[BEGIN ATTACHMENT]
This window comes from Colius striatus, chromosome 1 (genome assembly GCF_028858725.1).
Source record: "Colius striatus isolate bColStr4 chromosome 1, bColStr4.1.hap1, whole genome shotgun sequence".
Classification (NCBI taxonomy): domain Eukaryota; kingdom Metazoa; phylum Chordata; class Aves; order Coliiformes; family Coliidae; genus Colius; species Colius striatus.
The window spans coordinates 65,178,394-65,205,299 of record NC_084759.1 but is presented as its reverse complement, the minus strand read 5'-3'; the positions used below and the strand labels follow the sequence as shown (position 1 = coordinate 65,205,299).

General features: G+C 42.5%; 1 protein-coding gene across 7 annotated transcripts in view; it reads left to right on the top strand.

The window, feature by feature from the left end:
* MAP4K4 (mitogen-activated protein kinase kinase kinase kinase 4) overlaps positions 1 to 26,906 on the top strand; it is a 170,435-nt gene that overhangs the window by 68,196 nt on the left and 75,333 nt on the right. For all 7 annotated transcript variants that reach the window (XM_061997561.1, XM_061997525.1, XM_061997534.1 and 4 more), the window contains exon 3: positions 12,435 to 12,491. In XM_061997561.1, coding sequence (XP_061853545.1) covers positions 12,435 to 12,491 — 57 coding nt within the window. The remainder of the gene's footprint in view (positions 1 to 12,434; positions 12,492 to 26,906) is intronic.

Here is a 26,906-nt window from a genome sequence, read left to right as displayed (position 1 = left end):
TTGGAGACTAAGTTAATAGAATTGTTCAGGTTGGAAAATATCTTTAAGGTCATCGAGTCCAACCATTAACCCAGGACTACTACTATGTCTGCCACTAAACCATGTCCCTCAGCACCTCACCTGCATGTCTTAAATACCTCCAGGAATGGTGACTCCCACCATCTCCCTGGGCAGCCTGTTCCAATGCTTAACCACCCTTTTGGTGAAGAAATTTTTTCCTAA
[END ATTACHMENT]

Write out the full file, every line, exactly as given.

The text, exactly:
This window comes from Colius striatus, chromosome 1 (genome assembly GCF_028858725.1).
Source record: "Colius striatus isolate bColStr4 chromosome 1, bColStr4.1.hap1, whole genome shotgun sequence".
Classification (NCBI taxonomy): domain Eukaryota; kingdom Metazoa; phylum Chordata; class Aves; order Coliiformes; family Coliidae; genus Colius; species Colius striatus.
The window spans coordinates 65,178,394-65,205,299 of record NC_084759.1 but is presented as its reverse complement, the minus strand read 5'-3'; the positions used below and the strand labels follow the sequence as shown (position 1 = coordinate 65,205,299).

General features: G+C 42.5%; 1 protein-coding gene across 7 annotated transcripts in view; it reads left to right on the top strand.

The window, feature by feature from the left end:
* MAP4K4 (mitogen-activated protein kinase kinase kinase kinase 4) overlaps positions 1 to 26,906 on the top strand; it is a 170,435-nt gene that overhangs the window by 68,196 nt on the left and 75,333 nt on the right. For all 7 annotated transcript variants that reach the window (XM_061997561.1, XM_061997525.1, XM_061997534.1 and 4 more), the window contains exon 3: positions 12,435 to 12,491. In XM_061997561.1, coding sequence (XP_061853545.1) covers positions 12,435 to 12,491 — 57 coding nt within the window. The remainder of the gene's footprint in view (positions 1 to 12,434; positions 12,492 to 26,906) is intronic.

Here is a 26,906-nt window from a genome sequence, read left to right as displayed (position 1 = left end):
TTGGAGACTAAGTTAATAGAATTGTTCAGGTTGGAAAATATCTTTAAGGTCATCGAGTCCAACCATTAACCCAGGACTACTACTATGTCTGCCACTAAACCATGTCCCTCAGCACCTCACCTGCATGTCTTAAATACCTCCAGGAATGGTGACTCCCACCATCTCCCTGGGCAGCCTGTTCCAATGCTTAACCACCCTTTTGGTGAAGAAATTTTTTCCTAA